Philosophy professor Charles Mills has passed away.
He died on September 20 at the age of 70 as a result of his battle with cancer.
Mills, born in England, was the son of Jamaican civil servant Gladstone Mills.
Mills received his bachelor’s degree in physics from the University of the West Indies and later his master’s and doctorate. from the University of Toronto.
He then taught physics at what is now the Jamaica University of Technology and later at Campion College.
Mills was known for his work on social and political philosophy, particularly oppositional political theory centered on class, gender, and race.
Beyond his influence in critical race philosophy, Mills was widely known for his work on social and political philosophy, African-American and African philosophy, ethics, and Marxist thought.
His best-known work is his book The Racial Contract for which he recently received the Benjamin E. Lippincott Award.
Professor Mills joined the Graduate Center at the City University of New York (CUNY) in 2016.
“He was indeed very distinguished, and this recent award shows you the kind of importance his work had,” said Professor Nickolas Pappas, director general of the doctorate. Philosophy program at CUNY.
In tribute to Mills, philosopher Liam Kofi Bright, assistant professor at the London School of Economics and Political Science, wrote: “No study of black political thought would be complete without him. “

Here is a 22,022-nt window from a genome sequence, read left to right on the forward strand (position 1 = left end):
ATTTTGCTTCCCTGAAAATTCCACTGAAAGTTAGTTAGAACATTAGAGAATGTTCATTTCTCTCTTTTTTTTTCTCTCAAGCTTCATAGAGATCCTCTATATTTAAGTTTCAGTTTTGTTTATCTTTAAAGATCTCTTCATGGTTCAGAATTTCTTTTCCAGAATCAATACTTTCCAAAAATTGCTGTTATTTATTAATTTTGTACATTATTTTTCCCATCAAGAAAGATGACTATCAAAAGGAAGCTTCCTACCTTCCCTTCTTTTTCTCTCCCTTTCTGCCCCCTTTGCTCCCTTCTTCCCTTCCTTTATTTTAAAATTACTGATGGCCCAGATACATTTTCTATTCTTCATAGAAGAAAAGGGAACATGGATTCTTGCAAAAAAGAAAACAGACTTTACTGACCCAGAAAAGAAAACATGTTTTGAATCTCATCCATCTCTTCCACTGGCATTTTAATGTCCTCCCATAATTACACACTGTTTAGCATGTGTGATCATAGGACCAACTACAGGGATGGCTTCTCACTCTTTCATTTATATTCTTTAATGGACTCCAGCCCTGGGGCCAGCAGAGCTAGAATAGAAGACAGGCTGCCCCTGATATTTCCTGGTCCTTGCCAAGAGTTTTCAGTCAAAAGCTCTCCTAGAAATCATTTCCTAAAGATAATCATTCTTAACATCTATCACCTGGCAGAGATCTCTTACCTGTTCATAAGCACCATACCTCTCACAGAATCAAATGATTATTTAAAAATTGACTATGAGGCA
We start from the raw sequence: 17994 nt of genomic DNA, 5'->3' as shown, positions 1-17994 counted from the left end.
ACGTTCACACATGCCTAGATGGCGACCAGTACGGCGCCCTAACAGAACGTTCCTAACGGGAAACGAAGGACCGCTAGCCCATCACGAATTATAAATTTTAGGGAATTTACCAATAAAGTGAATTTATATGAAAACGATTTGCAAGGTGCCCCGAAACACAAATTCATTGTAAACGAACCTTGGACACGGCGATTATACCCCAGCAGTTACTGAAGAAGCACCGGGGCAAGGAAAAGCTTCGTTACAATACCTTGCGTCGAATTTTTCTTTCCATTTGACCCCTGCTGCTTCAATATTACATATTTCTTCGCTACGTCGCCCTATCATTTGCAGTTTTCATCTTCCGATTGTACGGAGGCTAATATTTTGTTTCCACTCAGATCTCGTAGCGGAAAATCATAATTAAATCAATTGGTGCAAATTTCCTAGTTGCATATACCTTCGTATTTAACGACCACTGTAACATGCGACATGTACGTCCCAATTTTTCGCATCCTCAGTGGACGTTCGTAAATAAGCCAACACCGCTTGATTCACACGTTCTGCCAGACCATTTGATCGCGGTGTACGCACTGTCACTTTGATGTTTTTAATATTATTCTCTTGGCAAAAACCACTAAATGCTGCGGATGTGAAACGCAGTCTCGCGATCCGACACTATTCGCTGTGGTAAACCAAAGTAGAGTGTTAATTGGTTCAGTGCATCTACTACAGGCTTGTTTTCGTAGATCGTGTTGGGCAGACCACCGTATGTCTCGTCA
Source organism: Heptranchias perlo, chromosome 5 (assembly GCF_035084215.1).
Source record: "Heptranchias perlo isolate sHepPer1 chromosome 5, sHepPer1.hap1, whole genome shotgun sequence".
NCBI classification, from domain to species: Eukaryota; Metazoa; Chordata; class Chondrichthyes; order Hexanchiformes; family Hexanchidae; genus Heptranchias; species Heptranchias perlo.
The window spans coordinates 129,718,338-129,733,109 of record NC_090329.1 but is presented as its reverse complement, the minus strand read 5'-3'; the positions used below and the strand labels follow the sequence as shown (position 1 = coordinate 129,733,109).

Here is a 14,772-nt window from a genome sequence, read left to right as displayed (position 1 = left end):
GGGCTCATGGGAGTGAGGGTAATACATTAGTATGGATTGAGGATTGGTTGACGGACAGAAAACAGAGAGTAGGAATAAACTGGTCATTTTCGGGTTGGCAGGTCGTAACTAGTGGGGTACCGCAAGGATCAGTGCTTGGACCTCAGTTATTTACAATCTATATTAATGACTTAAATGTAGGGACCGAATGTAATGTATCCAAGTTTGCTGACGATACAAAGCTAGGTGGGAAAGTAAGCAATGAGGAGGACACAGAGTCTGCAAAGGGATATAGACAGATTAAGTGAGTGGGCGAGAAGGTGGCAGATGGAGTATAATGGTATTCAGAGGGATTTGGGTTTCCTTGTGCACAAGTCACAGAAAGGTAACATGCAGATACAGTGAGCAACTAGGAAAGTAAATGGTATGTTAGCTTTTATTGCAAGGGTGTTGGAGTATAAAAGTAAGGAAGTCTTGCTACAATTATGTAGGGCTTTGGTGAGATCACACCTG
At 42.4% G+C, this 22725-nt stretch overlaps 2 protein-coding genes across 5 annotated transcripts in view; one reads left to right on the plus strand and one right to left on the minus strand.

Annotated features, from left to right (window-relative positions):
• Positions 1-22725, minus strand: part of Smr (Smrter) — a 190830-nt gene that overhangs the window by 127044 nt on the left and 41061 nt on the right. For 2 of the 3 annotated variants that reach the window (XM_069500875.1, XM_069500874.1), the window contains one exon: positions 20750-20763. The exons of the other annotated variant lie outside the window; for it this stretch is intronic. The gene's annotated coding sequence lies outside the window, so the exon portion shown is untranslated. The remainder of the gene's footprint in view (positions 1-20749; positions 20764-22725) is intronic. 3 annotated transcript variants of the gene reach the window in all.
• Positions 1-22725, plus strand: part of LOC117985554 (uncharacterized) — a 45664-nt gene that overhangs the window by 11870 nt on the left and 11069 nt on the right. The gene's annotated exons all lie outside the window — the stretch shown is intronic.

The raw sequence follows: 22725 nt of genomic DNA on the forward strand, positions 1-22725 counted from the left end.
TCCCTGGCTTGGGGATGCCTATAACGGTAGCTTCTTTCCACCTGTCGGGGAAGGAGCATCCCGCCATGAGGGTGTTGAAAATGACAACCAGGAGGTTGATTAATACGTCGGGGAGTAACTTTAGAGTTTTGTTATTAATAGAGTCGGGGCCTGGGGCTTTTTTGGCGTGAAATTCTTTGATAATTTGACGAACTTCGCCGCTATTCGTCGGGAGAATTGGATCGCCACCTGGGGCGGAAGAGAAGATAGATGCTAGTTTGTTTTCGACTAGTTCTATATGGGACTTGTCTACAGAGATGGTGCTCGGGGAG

More than 20 years after its publication, the Racial Contract remains a founding philosophical text.
He has written a total of six books and has also written over 100 journal articles, chapters, and commentaries.
He has been honored in his field in many ways, including his election as President of the Central Division of the American Philosophical Association.
He was selected to give the association’s John Dewey Lecture, was appointed a Fellow of the American Academy of Arts and Sciences, and was chosen to give the 2020 Tanner Lecture on Human Values at the University of Michigan.
“There was no more caring and courteous person at the graduate center,” Pappas said.
“I could continue on his good personal qualities. I always liked making him laugh because he loved laughing at other people’s jokes so much. In his case, you didn’t have to choose between the important work and the awesome character.
– Lester Hinds